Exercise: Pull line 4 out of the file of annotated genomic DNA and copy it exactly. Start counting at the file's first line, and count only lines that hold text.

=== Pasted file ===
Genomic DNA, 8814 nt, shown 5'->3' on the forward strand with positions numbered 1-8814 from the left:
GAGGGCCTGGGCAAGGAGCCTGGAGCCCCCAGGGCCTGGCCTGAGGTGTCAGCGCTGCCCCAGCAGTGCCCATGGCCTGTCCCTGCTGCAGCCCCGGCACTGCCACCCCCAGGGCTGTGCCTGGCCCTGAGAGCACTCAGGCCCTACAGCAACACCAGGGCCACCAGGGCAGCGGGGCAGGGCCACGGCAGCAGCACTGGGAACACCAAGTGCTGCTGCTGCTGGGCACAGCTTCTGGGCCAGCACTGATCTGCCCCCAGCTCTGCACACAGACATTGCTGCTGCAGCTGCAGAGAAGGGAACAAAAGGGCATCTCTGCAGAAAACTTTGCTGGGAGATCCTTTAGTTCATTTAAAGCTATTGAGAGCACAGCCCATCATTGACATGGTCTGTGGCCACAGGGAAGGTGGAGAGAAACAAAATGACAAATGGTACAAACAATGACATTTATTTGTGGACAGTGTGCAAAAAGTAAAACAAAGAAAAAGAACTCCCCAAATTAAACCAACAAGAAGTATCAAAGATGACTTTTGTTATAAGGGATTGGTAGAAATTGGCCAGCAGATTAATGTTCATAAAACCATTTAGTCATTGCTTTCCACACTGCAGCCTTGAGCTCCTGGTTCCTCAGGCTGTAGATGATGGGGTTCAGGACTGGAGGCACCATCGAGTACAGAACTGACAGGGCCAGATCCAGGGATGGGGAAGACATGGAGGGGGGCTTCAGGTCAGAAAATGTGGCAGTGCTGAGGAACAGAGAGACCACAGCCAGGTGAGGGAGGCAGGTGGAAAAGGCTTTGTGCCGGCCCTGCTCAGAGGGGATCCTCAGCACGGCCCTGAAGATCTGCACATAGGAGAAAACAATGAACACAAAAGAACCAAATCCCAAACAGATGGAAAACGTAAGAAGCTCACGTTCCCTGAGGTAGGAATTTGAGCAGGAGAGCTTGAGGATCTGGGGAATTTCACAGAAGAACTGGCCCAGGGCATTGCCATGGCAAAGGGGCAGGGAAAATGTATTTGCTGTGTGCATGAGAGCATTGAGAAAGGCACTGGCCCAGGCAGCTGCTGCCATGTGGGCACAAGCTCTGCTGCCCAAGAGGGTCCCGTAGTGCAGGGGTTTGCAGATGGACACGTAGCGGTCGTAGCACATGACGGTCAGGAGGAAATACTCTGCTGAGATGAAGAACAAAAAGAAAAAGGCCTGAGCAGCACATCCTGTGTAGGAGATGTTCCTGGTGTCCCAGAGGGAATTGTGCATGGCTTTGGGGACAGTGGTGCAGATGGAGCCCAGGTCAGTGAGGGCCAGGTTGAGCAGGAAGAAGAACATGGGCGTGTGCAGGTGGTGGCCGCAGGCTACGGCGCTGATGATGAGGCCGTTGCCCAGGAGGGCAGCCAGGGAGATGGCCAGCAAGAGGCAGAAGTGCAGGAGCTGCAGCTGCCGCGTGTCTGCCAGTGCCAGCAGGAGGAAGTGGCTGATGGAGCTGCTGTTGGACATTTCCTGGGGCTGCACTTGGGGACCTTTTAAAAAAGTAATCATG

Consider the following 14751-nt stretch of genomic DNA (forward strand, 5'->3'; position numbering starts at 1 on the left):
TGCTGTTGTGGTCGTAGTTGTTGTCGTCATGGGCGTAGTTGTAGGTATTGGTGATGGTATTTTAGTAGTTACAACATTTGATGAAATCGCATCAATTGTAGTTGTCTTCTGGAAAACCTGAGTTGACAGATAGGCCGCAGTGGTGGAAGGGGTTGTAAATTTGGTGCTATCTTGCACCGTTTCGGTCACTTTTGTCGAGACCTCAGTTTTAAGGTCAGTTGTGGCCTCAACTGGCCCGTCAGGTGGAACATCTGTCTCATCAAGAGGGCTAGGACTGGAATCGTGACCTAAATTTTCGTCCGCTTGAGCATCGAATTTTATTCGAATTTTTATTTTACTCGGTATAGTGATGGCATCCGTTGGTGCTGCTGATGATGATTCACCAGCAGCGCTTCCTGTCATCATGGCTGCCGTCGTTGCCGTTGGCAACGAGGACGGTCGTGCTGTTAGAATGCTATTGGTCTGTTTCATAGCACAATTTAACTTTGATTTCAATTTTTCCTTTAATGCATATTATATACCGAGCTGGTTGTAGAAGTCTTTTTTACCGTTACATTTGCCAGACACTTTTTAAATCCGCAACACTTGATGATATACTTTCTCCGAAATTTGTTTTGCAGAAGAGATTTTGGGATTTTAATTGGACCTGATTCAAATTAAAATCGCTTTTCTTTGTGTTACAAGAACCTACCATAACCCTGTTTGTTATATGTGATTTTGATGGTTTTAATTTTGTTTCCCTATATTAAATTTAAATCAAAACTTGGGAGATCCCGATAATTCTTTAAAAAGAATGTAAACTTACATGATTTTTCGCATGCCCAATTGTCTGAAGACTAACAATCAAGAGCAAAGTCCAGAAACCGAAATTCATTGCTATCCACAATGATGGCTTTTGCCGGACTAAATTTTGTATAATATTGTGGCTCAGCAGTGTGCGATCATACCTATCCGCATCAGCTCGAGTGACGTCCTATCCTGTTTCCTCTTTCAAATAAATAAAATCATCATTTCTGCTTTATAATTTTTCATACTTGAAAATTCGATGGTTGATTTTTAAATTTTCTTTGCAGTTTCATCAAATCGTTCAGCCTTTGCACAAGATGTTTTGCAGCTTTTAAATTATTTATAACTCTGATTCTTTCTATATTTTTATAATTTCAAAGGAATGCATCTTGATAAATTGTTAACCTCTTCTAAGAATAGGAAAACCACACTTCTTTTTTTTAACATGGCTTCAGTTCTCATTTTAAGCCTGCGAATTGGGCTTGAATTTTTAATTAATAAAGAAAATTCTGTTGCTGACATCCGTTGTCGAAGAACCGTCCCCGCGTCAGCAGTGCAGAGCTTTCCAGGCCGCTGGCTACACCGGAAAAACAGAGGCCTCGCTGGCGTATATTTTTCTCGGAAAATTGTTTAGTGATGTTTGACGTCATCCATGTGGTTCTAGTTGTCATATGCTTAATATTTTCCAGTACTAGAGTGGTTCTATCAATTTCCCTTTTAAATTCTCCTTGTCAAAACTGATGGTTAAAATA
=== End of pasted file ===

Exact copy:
TGCTGTTGTGGTCGTAGTTGTTGTCGTCATGGGCGTAGTTGTAGGTATTGGTGATGGTATTTTAGTAGTTACAACATTTGATGAAATCGCATCAATTGTAGTTGTCTTCTGGAAAACCTGAGTTGACAGATAGGCCGCAGTGGTGGAAGGGGTTGTAAATTTGGTGCTATCTTGCACCGTTTCGGTCACTTTTGTCGAGACCTCAGTTTTAAGGTCAGTTGTGGCCTCAACTGGCCCGTCAGGTGGAACATCTGTCTCATCAAGAGGGCTAGGACTGGAATCGTGACCTAAATTTTCGTCCGCTTGAGCATCGAATTTTATTCGAATTTTTATTTTACTCGGTATAGTGATGGCATCCGTTGGTGCTGCTGATGATGATTCACCAGCAGCGCTTCCTGTCATCATGGCTGCCGTCGTTGCCGTTGGCAACGAGGACGGTCGTGCTGTTAGAATGCTATTGGTCTGTTTCATAGCACAATTTAACTTTGATTTCAATTTTTCCTTTAATGCATATTATATACCGAGCTGGTTGTAGAAGTCTTTTTTACCGTTACATTTGCCAGACACTTTTTAAATCCGCAACACTTGATGATATACTTTCTCCGAAATTTGTTTTGCAGAAGAGATTTTGGGATTTTAATTGGACCTGATTCAAATTAAAATCGCTTTTCTTTGTGTTACAAGAACCTACCATAACCCTGTTTGTTATATGTGATTTTGATGGTTTTAATTTTGTTTCCCTATATTAAATTTAAATCAAAACTTGGGAGATCCCGATAATTCTTTAAAAAGAATGTAAACTTACATGATTTTTCGCATGCCCAATTGTCTGAAGACTAACAATCAAGAGCAAAGTCCAGAAACCGAAATTCATTGCTATCCACAATGATGGCTTTTGCCGGACTAAATTTTGTATAATATTGTGGCTCAGCAGTGTGCGATCATACCTATCCGCATCAGCTCGAGTGACGTCCTATCCTGTTTCCTCTTTCAAATAAATAAAATCATCATTTCTGCTTTATAATTTTTCATACTTGAAAATTCGATGGTTGATTTTTAAATTTTCTTTGCAGTTTCATCAAATCGTTCAGCCTTTGCACAAGATGTTTTGCAGCTTTTAAATTATTTATAACTCTGATTCTTTCTATATTTTTATAATTTCAAAGGAATGCATCTTGATAAATTGTTAACCTCTTCTAAGAATAGGAAAACCACACTTCTTTTTTTTAACATGGCTTCAGTTCTCATTTTAAGCCTGCGAATTGGGCTTGAATTTTTAATTAATAAAGAAAATTCTGTTGCTGACATCCGTTGTCGAAGAACCGTCCCCGCGTCAGCAGTGCAGAGCTTTCCAGGCCGCTGGCTACACCGGAAAAACAGAGGCCTCGCTGGCGTATATTTTTCTCGGAAAATTGTTTAGTGATGTTTGACGTCATCCATGTGGTTCTAGTTGTCATATGCTTAATATTTTCCAGTACTAGAGTGGTTCTATCAATTTCCCTTTTAAATTCTCCTTGTCAAAACTGATGGTTAAAATA